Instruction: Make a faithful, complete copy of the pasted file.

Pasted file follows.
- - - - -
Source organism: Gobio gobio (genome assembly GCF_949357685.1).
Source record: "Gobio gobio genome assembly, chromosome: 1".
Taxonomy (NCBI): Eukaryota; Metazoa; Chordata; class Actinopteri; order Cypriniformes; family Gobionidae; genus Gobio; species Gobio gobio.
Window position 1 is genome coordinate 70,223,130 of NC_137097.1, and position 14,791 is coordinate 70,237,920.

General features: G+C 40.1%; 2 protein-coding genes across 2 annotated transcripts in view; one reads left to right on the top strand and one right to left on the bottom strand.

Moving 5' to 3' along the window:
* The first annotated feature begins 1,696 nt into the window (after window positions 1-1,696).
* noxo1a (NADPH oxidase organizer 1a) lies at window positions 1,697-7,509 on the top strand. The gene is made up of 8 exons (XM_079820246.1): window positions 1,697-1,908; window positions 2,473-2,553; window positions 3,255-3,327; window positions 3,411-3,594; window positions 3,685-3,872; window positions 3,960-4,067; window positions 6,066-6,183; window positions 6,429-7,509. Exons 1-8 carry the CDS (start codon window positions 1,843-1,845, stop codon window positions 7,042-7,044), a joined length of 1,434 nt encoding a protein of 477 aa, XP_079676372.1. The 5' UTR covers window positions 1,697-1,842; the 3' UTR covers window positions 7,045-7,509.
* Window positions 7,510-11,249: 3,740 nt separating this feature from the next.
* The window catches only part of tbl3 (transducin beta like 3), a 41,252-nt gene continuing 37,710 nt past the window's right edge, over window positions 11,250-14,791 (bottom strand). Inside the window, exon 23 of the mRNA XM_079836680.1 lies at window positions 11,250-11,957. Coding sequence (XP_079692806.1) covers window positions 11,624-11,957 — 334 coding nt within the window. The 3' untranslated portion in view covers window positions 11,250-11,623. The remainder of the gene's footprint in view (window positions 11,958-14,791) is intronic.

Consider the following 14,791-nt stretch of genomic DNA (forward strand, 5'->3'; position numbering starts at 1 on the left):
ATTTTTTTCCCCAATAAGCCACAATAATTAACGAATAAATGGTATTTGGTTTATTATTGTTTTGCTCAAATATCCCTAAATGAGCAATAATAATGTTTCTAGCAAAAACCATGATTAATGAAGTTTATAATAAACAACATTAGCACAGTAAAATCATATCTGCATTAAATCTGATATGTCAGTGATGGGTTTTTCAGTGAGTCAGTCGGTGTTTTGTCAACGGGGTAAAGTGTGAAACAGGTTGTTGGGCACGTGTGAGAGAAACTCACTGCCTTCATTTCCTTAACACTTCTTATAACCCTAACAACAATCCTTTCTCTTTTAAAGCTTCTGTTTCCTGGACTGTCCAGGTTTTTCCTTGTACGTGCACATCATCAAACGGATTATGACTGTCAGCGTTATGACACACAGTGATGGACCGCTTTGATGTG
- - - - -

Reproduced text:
Source organism: Gobio gobio (genome assembly GCF_949357685.1).
Source record: "Gobio gobio genome assembly, chromosome: 1".
Taxonomy (NCBI): Eukaryota; Metazoa; Chordata; class Actinopteri; order Cypriniformes; family Gobionidae; genus Gobio; species Gobio gobio.
Window position 1 is genome coordinate 70,223,130 of NC_137097.1, and position 14,791 is coordinate 70,237,920.

General features: G+C 40.1%; 2 protein-coding genes across 2 annotated transcripts in view; one reads left to right on the top strand and one right to left on the bottom strand.

Moving 5' to 3' along the window:
* The first annotated feature begins 1,696 nt into the window (after window positions 1-1,696).
* noxo1a (NADPH oxidase organizer 1a) lies at window positions 1,697-7,509 on the top strand. The gene is made up of 8 exons (XM_079820246.1): window positions 1,697-1,908; window positions 2,473-2,553; window positions 3,255-3,327; window positions 3,411-3,594; window positions 3,685-3,872; window positions 3,960-4,067; window positions 6,066-6,183; window positions 6,429-7,509. Exons 1-8 carry the CDS (start codon window positions 1,843-1,845, stop codon window positions 7,042-7,044), a joined length of 1,434 nt encoding a protein of 477 aa, XP_079676372.1. The 5' UTR covers window positions 1,697-1,842; the 3' UTR covers window positions 7,045-7,509.
* Window positions 7,510-11,249: 3,740 nt separating this feature from the next.
* The window catches only part of tbl3 (transducin beta like 3), a 41,252-nt gene continuing 37,710 nt past the window's right edge, over window positions 11,250-14,791 (bottom strand). Inside the window, exon 23 of the mRNA XM_079836680.1 lies at window positions 11,250-11,957. Coding sequence (XP_079692806.1) covers window positions 11,624-11,957 — 334 coding nt within the window. The 3' untranslated portion in view covers window positions 11,250-11,623. The remainder of the gene's footprint in view (window positions 11,958-14,791) is intronic.

Consider the following 14,791-nt stretch of genomic DNA (forward strand, 5'->3'; position numbering starts at 1 on the left):
ATTTTTTTCCCCAATAAGCCACAATAATTAACGAATAAATGGTATTTGGTTTATTATTGTTTTGCTCAAATATCCCTAAATGAGCAATAATAATGTTTCTAGCAAAAACCATGATTAATGAAGTTTATAATAAACAACATTAGCACAGTAAAATCATATCTGCATTAAATCTGATATGTCAGTGATGGGTTTTTCAGTGAGTCAGTCGGTGTTTTGTCAACGGGGTAAAGTGTGAAACAGGTTGTTGGGCACGTGTGAGAGAAACTCACTGCCTTCATTTCCTTAACACTTCTTATAACCCTAACAACAATCCTTTCTCTTTTAAAGCTTCTGTTTCCTGGACTGTCCAGGTTTTTCCTTGTACGTGCACATCATCAAACGGATTATGACTGTCAGCGTTATGACACACAGTGATGGACCGCTTTGATGTG